The world mourns the passing of Nelson Mandela, one of history’s greats who dedicated his life to freedom, human dignity, respect and correcting injustices by using the weapon of reconciliation. Throughout his life, as leader of peaceful protests and armed resistance against the white minority’s oppressive regime in the racially divided country of South Africa, this activist and former president helped bring an end to apartheid and had become a moral compass for other nations.
With statements of sympathy and focus on the reflections of world leaders such as Barack Obama on “Mandela the legacy”, Canada in its true style of quiet, reserved, and unpretentious, and “refusing to assume the spotlight” diplomacy has once again been ignored internationally on its long standing history of taking initiatives on global issues involving human rights and injustice.
Canada’s on-going role as an ally, friend, protector and source of encouragement of global human rights is rarely recognized. This is specifically true as seen by its role in bringing to the world’s attention to the issue of apartheid, but also by publicizing the injustices of the former South African government.
The catalyst to this began as a grassroots movement by students, churches and unions which led to a “get tough” stance taken by Conservative government of John Diefenbaker. It all began in 1960 with Diefenbaker’s stand and deadlock proposal against continued South African membership in the Commonwealth.
Canada did little else to oppose apartheid until the late 1970’s. When asked in the House of Commons in 1964 whether the government would make representations to the South African Government to request clemency for Nelson Mandela and seven of his associates who had been found guilty of contravening the apartheid laws in the matter, the leader of the government the day responded that the:
“eight defendants … have been found guilty on charges of sabotage and conspiracy … While the matter is still sub judice it would, I believe, be improper for the government to make any public statement on the verdict or on the possible sentences.”
In 1977, Canada’s Liberal government announced trade sanctions and the end of support for commercial activities in South Africa. Canada also established a voluntary “code of ethics” for Canadian companies active in South Africa, and would require visas for South African visitors to this country.
A ramp-up of pressure on the South African government began with Mulroney’s 1985 push for the imposition of economic sanctions by the Commonwealth against South Africa’s apartheid government in spite of Britain’s Margaret Thatcher who opposed any sanctions. Mulroney went farther by leading the other Commonwealth heads of government to oppose apartheid, as Chairman of the 1987 Commonwealth summit and publicly condemned the Britain and the U.S. for their “do nothing” positions.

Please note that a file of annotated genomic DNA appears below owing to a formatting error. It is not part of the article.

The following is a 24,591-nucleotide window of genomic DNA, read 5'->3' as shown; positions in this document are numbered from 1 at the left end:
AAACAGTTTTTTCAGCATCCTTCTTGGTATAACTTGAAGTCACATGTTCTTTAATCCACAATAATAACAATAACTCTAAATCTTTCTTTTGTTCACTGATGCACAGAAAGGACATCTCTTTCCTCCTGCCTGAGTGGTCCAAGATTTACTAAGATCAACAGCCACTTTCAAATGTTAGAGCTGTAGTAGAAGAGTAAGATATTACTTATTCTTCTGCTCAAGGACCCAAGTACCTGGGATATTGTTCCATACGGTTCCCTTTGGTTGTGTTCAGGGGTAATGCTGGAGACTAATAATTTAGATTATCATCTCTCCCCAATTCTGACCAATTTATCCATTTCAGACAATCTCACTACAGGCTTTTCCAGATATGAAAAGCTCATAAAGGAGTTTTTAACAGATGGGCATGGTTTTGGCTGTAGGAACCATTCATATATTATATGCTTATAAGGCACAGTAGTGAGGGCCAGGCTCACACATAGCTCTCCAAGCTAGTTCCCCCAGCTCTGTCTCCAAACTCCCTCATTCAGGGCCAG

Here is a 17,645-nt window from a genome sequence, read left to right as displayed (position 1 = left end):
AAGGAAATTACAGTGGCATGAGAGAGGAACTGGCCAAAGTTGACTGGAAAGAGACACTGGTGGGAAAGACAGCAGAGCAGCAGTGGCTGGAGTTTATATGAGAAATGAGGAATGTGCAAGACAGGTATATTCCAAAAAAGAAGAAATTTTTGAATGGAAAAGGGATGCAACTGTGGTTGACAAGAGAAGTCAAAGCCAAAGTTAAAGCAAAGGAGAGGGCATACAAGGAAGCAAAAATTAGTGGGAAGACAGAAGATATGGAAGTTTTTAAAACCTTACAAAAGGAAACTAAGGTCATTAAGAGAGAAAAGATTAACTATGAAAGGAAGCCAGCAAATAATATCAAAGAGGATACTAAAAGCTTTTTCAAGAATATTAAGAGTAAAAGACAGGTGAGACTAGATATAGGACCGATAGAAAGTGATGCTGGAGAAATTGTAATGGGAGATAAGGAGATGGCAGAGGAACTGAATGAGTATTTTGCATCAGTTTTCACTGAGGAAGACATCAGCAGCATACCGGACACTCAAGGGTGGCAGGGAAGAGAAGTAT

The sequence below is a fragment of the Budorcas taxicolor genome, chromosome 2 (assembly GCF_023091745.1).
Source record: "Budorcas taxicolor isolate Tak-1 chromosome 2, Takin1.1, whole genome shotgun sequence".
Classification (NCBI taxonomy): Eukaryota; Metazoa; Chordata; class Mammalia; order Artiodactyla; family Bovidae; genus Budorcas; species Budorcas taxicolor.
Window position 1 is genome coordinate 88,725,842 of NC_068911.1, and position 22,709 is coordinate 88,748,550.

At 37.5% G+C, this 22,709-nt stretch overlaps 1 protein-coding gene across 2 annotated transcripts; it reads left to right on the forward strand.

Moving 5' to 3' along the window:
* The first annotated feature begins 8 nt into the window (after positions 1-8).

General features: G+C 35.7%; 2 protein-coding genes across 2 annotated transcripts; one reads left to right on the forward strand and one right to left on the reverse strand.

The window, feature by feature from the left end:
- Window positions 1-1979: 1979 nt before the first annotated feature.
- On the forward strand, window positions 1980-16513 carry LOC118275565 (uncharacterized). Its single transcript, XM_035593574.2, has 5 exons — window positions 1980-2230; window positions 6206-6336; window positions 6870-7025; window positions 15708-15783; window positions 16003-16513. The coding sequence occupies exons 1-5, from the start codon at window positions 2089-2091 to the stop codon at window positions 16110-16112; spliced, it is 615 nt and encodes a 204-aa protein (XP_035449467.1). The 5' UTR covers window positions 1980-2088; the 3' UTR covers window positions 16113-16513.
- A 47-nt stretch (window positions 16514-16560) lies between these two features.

Sanctions continued until 1993, when Mandela asked Canada to lift them. In a recent interview, Mulroney stated:
“I made this a priority of the government and indicated to the cabinet that we would fight this at the United Nations, at the G7, at the Commonwealth and at the Summit la francophone. Because remember with the U.S. and U.K. out, Canada was the leading industrialized commonwealth player and G7 player who was in full support of Mandela…”
In gratitude for the Canada’s unwavering commitment to break up apartheid, Mandela’s first foreign visit, in June 1990, was to Canada. Mandela said this about Mulroney, he “acted against apartheid because he knew that no person of conscience could stand aside as a crime against humanity was committed.”
Over the years, this type of unpretentious stand taken by the Canadian government on many issues was done without a great deal of fanfare, and taken on the basis of simply doing right thing.
It was Canada that led the boycott of international forums that masqueraded as “hatefests” whose only motive was to vilify Israel and promote anti-Semitism. Most recently, it was Foreign Affairs Minister John Baird who spoke out against the Russian Government’s ban on same sex relationships.
Canada’s role in opposing injustice and as a champion of human rights has repeatedly been shown on the international stage, while receiving little if any recognition. For many, this may have led to a Rodney Dangerfield type of complex of “I get no respect”.
As a Canadian, I take great pride in our country’s rich legacy of supporting tolerance, and of speaking out on the international stage against human rights abuses and intolerance.